Objective: To understand how the results of laboratory tests are communicated to patients in primary care and perceptions on how the process may be improved.
Design: Qualitative study employing staff focus groups.
Setting: Four UK primary care practices.
Participants: Staff involved in the communication of test results.
Findings: Five main themes emerged from the data: (i) the default method for communicating results differed between practices; (ii) clinical impact of results and patient characteristics such as anxiety level or health literacy influenced methods by which patients received their test result; (iii) which staff member had responsibility for the task was frequently unclear; (iv) barriers to communicating results existed, including there being no system or failsafe in place to determine whether results were returned to a practice or patient; (v) staff envisaged problems with a variety of test result communication methods discussed, including use of modern technologies, such as SMS messaging or online access.
Conclusions: Communication of test results is a complex yet core primary care activity necessitating flexibility by both patients and staff. Dealing with the results from increasing numbers of tests is resource intensive and pressure on practice staff can be eased by greater utilization of electronic communication. Current systems appear vulnerable with no routine method of tracing delayed or missing results. Instead, practices only become aware of missing results following queries from patients. The creation of a test communication protocol for dissemination among patients and staff would help ensure both groups are aware of their roles and responsibilities.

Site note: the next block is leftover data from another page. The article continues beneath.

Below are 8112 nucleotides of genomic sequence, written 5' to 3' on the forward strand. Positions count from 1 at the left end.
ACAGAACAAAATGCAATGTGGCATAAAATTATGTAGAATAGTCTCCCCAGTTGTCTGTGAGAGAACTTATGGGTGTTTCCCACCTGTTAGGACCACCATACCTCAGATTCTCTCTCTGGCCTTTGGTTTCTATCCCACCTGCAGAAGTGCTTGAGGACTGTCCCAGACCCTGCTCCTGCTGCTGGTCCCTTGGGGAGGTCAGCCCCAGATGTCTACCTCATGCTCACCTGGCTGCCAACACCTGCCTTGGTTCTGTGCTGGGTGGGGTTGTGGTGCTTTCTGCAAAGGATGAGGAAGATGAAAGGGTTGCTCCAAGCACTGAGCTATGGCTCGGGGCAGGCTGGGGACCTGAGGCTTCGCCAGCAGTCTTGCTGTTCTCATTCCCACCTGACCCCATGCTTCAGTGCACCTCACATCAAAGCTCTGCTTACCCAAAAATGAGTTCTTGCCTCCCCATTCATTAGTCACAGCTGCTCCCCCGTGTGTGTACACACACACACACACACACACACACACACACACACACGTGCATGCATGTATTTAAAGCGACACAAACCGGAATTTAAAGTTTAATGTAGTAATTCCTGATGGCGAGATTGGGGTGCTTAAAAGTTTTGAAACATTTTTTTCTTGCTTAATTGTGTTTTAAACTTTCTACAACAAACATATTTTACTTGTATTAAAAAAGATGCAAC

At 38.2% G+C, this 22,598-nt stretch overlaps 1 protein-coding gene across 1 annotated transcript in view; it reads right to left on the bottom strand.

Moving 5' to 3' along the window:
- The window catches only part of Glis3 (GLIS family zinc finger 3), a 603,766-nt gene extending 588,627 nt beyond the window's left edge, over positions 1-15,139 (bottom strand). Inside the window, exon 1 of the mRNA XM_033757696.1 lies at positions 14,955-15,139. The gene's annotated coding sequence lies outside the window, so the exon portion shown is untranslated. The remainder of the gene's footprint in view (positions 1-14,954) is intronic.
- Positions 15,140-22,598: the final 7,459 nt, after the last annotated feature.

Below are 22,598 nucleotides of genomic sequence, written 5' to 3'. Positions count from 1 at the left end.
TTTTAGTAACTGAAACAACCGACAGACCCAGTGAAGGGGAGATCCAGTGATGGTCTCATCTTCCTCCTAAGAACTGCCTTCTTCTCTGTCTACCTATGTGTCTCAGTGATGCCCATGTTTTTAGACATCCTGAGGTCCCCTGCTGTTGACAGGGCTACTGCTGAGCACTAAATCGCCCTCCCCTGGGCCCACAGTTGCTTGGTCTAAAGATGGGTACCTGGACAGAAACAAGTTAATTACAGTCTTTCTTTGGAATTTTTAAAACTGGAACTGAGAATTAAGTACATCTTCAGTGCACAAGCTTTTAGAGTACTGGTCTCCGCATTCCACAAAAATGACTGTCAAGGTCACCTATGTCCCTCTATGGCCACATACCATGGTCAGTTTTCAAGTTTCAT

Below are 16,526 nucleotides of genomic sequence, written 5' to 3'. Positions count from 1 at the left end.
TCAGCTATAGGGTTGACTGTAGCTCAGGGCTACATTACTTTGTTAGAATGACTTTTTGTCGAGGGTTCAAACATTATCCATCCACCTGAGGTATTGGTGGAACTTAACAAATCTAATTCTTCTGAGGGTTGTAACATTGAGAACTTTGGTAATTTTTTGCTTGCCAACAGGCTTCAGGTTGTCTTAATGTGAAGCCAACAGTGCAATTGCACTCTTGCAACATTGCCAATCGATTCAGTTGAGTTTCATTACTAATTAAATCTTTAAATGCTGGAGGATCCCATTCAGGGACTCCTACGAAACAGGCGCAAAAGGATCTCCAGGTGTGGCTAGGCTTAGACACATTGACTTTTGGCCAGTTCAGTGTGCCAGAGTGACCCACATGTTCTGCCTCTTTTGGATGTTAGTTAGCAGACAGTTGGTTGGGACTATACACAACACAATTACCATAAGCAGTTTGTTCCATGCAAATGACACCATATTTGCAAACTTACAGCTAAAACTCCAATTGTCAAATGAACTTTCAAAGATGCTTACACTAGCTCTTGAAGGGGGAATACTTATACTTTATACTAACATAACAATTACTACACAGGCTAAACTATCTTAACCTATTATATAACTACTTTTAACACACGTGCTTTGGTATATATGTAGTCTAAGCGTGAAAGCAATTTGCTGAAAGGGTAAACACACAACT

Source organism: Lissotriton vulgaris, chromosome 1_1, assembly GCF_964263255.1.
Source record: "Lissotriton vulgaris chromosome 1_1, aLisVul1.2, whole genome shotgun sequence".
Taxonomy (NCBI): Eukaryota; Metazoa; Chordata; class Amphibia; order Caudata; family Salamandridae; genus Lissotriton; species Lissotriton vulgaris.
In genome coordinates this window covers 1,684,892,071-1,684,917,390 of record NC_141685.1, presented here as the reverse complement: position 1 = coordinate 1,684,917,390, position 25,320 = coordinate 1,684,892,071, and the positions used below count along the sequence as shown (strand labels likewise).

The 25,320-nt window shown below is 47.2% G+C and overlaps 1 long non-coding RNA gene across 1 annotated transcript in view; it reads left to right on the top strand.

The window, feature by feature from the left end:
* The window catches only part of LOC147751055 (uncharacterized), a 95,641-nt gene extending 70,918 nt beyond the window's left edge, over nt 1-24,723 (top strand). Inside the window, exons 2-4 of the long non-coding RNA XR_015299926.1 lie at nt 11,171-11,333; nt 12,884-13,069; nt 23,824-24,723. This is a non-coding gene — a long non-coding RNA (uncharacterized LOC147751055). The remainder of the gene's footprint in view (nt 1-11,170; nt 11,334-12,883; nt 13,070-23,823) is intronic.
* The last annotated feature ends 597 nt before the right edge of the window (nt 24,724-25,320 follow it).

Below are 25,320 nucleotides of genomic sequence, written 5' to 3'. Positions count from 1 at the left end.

Keywords: Diagnostic tests; medical errors/patient safety; practice management; primary care; qualitative research/study; quality of care..
© The Author 2014. Published by Oxford University Press.